Helping employers with pensions – you don’t have to be an IFA!

The Gobi Desert

What it’s like getting workplace pension advice!

Since RDR in January 2013, the number of IFAs operating in Britain has more than halved from 50 to 24,000. The ban on commission or its sibling “consultancy charging” has made it all but impossible for IFAs to make money from “selling” workplace pensions to employers.

Indeed, we are fast approaching the point where commission will be turned off for existing sales made prior to January 2013, making workplace pensions a barren desert for most advisers.

As well as the positive aspects of the shift away from commission, there have been a number of negative side-effects

  • voluntary contributions from members have fallen (partly as a result of IFAs not being in the workplace cajoling reluctant employees to save)
  • employers with workplace pensions have found themselves left to their own devices, particularly harrowing if your pension provider assumes you will be getting a BAU service from the intermediary
  • employers purchasing workplace pensions (Workies) for the first time, have precious little help to turn to.
  • employees joining these pensions are even less supported.

The commission system, flawed as it was, had the benefit of supporting advice and that advice is now no more.

The Financial Advice Market Review being sponsored by Treasury Select Committee head honcho Harriet Baldwin, is now underway. It’s task to address the advice gap left by the RDR’s implementation. It should definitely consider the impact of advice on pension saving and on the quality of pension decisions being taken by employers.

But after the scorched earth policy of the RDR, we are already seeing green shoots – where advice is returning to the workplace. One such shoot is the launch of a little known facility

The Auto-enrolment Member Advisory service  0207 630 2705

This helpline is for members who have been enrolled and for people considering whether to opt in , out or who simply want to know what auto-enrolment is about. It’s staffed by dedicated pension professionals from the Pension Advisory Service.

As with all things TPAS, you don’t get told what to do (no provision of a definitive course of action), but you get told what’s what and what your choices are.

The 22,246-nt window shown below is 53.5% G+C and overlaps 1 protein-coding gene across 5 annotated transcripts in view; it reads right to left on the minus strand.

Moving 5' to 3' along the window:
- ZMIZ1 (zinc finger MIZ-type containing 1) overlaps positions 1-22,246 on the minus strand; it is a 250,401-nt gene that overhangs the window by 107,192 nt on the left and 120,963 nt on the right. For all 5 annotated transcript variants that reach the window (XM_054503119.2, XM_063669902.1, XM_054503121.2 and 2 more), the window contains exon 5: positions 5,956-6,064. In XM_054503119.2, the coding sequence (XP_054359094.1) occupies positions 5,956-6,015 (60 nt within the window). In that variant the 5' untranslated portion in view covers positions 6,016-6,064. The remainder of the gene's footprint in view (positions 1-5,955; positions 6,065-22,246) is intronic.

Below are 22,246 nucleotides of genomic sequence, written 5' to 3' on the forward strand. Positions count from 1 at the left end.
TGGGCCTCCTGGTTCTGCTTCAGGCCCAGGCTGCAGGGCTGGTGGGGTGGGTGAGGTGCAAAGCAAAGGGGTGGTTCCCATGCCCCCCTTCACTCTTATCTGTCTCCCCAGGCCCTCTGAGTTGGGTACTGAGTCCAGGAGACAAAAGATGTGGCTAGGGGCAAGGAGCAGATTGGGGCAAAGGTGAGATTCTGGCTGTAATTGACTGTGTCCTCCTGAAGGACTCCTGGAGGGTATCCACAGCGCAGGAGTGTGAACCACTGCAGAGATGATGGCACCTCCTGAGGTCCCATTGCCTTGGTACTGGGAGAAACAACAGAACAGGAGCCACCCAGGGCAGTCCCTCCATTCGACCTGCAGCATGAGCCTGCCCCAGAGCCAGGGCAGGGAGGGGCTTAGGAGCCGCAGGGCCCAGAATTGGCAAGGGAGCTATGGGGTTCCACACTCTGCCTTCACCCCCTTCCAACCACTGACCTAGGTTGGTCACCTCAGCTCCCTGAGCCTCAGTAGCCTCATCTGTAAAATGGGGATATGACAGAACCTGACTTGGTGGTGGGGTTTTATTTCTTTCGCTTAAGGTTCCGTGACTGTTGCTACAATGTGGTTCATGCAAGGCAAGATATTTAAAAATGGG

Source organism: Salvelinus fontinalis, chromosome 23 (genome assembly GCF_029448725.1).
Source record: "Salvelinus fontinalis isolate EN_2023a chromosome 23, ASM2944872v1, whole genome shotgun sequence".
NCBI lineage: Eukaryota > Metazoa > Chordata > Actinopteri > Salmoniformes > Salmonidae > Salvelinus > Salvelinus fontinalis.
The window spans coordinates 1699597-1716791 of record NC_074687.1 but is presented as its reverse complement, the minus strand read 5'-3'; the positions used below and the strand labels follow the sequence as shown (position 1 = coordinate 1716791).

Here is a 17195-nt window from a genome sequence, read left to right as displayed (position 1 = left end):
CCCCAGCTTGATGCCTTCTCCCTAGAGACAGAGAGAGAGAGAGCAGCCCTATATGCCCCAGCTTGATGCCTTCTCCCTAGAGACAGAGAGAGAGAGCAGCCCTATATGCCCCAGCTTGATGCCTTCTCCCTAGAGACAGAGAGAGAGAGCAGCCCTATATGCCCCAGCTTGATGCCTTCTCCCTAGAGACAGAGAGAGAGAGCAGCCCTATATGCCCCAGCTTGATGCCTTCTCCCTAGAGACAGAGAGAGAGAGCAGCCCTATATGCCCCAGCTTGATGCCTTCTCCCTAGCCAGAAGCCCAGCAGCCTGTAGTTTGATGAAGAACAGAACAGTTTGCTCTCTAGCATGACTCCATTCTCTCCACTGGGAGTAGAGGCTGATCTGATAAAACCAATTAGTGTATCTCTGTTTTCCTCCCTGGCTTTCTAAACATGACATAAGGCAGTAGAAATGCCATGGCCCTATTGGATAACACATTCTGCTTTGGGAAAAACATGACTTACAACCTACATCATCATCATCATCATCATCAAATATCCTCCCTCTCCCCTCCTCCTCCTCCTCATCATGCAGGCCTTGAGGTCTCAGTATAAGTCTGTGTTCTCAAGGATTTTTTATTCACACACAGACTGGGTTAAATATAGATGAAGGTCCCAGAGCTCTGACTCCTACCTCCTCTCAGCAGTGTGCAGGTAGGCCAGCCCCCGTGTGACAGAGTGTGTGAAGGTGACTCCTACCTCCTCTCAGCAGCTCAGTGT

What’s more it is free to use and it’s staffed by people who know their stuff (most TPAS advisers are PMI qualified).

If I was in the mood, I would turn this blog into a press release and if the pension press were of a mind, they would distribute this number to every employer in the land as a little oasis of hope in the desert of neglect, we advisers have created since 2012.

But I’m not in the mood, and if you have read this far, you may want to put the number into your phone and give it a ring. You’ll speak to a real person who will be interested to speak to you and will answer your question courteously and with authority.

Frankly, that’s what most people need.

You don’t need to be an IFA to help an employer, you just need to know the right people and the right telephone numbers!

While I am in this happy mood, here’s my favourite pension video of all time.


Thanks to Quietroom for curating it to us, I hope there are more in the pipeline – perhaps one on our options with the new State Pension?





About henry tapper

Founder of the Pension PlayPen,, partner of Stella, father of Olly . I am the Pension Plowman
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5 Responses to Helping employers with pensions – you don’t have to be an IFA!

  1. brian says:

    it is an excellent video but it doesn’t give people what they really want which is advice. they don’t want to stop at knowing what their options are they want to be advised what is best for them given their own circumstances. taking away commission took away the option for people to use their plan to pay for advice and took away advice from the man and woman in the street

    • Sally Gordon says:

      In reality little has changed.Previously pension plans were burdened return wise with the negative impact of commission.OK you got advice but it was costing money and in an opaque way where member had little or no idea what the negative commission costs addition because of the distorting effect of commission on advice the quality and integrity of that advice could not be relied upon.
      Now shorn of commission the basic plans offer better investment value and if a real effort is made by the industry to get that across sensible people will pay for advice safe in the knowledge the advice is far less likely to be biased and long term to have a positive impact

  2. Tim Mills says:

    Hear hear Henry! Could not agree more…..

    Never in the field of workplace pensions has so much been required of so few!

  3. Richard cook says:

    Great article. Whose is the video and do we need permission to use it.?
    How far can someone who is not a Regulated Adviser go in giving guidance to employers for a modest fee without getting into regulatory hot water?

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